“I suggested we test this as a preclinical model. When we treated the mouse model with CAR T cells targeting the mouse version of CD19, we found what looks like the start of neurotoxicities,” Posey said.
The team observed an increase in BBB permeability when mouse CD19 was targeted by CAR T cells, even in mice that lack B cells, but not when human CD19 was targeted as a control treatment (mice do not express human CD19).
“Even more interesting, this BBB permeability was more severe when the CAR T cells were fueled by a costimulatory protein called CD28 than when the CAR T cells used 4-1BB,” Posey said “This difference in the severity of BBB permeability correlates with what we know about the clinical observations of CAR T cell-related neurotoxicities—the frequency of patients experiencing high-grade neurotoxicity is lower for those that received the 4-1BB-based CAR T cells.”
His team sought to investigate the higher incidence of neurotoxicity in CD19-directed immunotherapies, compared to treatments targeting other B cell proteins, such as CD20. Notably, CD19 CAR T cells are sensitive to even low levels of CD19 antigen density, emphasizing the importance of identifying any potential reservoir of CD19 other than B cells.
The researchers’ discovery of CD19 molecules in the brain provides evidence that this increase in neurotoxicity is due to CD19-directed CAR T cell immunotherapies. Posey said, though, that generally this neurotoxicity is temporary and patients recover.
This research also highlights the potential utility of developing a comprehensive human single-cell atlas for clinical medicine. Sequencing is an unbiased, genome-wide measurement of gene expression that can capture even rare populations of cells. These rare cell types might otherwise be missed in measurements of bulk tissue due to their low frequency, but as this study demonstrates could be critically important in understanding the clinical effects of targeted therapy. While current CAR T cells recognize only a single antigen, future generations of CAR T cells may be able to discriminate between unique combinations of target antigens to improve thei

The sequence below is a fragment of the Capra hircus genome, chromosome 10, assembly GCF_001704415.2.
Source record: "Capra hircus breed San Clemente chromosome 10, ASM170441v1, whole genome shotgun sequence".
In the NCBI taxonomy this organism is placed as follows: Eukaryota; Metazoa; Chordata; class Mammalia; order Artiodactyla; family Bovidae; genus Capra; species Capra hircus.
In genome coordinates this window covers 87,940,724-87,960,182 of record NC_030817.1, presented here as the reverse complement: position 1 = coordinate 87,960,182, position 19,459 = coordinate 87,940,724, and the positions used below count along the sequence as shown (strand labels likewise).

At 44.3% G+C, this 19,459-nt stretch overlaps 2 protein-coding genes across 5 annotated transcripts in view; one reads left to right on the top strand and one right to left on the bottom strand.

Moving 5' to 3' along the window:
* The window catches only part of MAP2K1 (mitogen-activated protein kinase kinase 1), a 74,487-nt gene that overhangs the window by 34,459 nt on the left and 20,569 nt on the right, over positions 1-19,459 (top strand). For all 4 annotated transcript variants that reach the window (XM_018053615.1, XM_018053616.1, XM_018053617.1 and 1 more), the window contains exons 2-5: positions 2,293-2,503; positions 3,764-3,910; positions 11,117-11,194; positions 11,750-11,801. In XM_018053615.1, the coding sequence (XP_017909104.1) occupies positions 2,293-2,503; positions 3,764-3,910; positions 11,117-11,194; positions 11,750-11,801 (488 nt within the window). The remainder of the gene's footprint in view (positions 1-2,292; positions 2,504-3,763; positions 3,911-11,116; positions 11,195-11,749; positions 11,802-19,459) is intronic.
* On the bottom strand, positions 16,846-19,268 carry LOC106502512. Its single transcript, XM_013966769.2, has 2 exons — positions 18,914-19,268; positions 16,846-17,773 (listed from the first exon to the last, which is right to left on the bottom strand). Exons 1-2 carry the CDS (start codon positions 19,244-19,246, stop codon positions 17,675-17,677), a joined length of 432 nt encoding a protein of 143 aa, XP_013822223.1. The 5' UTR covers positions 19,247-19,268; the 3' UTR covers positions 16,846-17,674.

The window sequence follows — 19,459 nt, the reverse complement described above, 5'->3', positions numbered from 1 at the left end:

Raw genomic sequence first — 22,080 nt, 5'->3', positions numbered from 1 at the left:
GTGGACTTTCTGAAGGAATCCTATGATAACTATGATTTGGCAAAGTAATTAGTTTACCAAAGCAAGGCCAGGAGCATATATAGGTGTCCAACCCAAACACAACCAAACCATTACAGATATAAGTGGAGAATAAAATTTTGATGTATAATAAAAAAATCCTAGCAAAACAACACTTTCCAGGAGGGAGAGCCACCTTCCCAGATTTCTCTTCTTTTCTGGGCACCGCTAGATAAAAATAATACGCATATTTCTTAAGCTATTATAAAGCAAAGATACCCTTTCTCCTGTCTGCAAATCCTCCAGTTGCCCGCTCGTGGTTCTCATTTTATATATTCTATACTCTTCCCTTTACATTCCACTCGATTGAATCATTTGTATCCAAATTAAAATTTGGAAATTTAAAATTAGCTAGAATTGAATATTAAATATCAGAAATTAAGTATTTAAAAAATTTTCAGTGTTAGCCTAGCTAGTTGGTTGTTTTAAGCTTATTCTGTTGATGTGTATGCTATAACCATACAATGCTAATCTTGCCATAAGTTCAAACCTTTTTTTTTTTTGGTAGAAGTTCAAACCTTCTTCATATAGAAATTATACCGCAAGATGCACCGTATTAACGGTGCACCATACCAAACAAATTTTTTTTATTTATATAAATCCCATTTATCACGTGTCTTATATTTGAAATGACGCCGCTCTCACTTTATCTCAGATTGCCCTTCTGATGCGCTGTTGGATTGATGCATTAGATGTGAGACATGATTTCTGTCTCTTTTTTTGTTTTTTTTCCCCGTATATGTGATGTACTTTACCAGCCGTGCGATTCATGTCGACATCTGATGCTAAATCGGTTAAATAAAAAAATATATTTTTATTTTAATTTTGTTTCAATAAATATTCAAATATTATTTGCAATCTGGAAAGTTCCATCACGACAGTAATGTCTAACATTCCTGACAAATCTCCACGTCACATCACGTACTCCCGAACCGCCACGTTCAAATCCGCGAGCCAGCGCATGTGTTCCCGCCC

r cell-type specificity. The researchers envision that a comprehensive database of gene expression across all human cell types will enable the precise identification of cell type-specific target antigens which can be used to design safe and effective cellular immunotherapies.
“That’s what we think one of the biggest take-home messages is,” Posey said. “The incredible usefulness of single cell atlas or single cell sequencing technology to determine whether a potential immunotherapy or drug target is going to be present somewhere in the body that we would not normally expect it based on conventional thought and whether this expression may lead to toxicity.”
CD19 is thought to be a lineage-restricted molecule—behaving in a functionally and structurally limited way. But this study shows that some small percentage of brain cells also express CD19.
“We would not have identified that through bulk sequencing, where we’re looking at a population of cells versus a single cell type,” Posey said. “It’s only through single cell sequencing that we’re able to identify that there’s this very small percentage of cells in the brain that also contain this molecule, contrary to popular thought.”
Loading of replicative helicases onto DNA is a key event during the initiation of chromosomal DNA replication. It takes place at specific chromosomal regions termed origins and is facilitated by the ORC protein complex. By resolving the cryo-EM structures of DNA-bound ORC, researchers from the Bleichert group (now at Yale) broaden our understanding of how DNA replication is initiated in animals.
Accurate replication of chromosomal DNA is essential for the survival and propagation of living organisms. Prior to cell division, many different proteins work together and duplicate genomes by semi-conservative replication so that copied chromosomes can be segregated into daughter cells. Genome integrity is sustained by highly efficient and accurate DNA replication exactly once per cell cycle. Failure to replicate DNA precisely can alter gene copy number and chromosome ploidy, which can give rise to genomic instability and a variety of human diseases.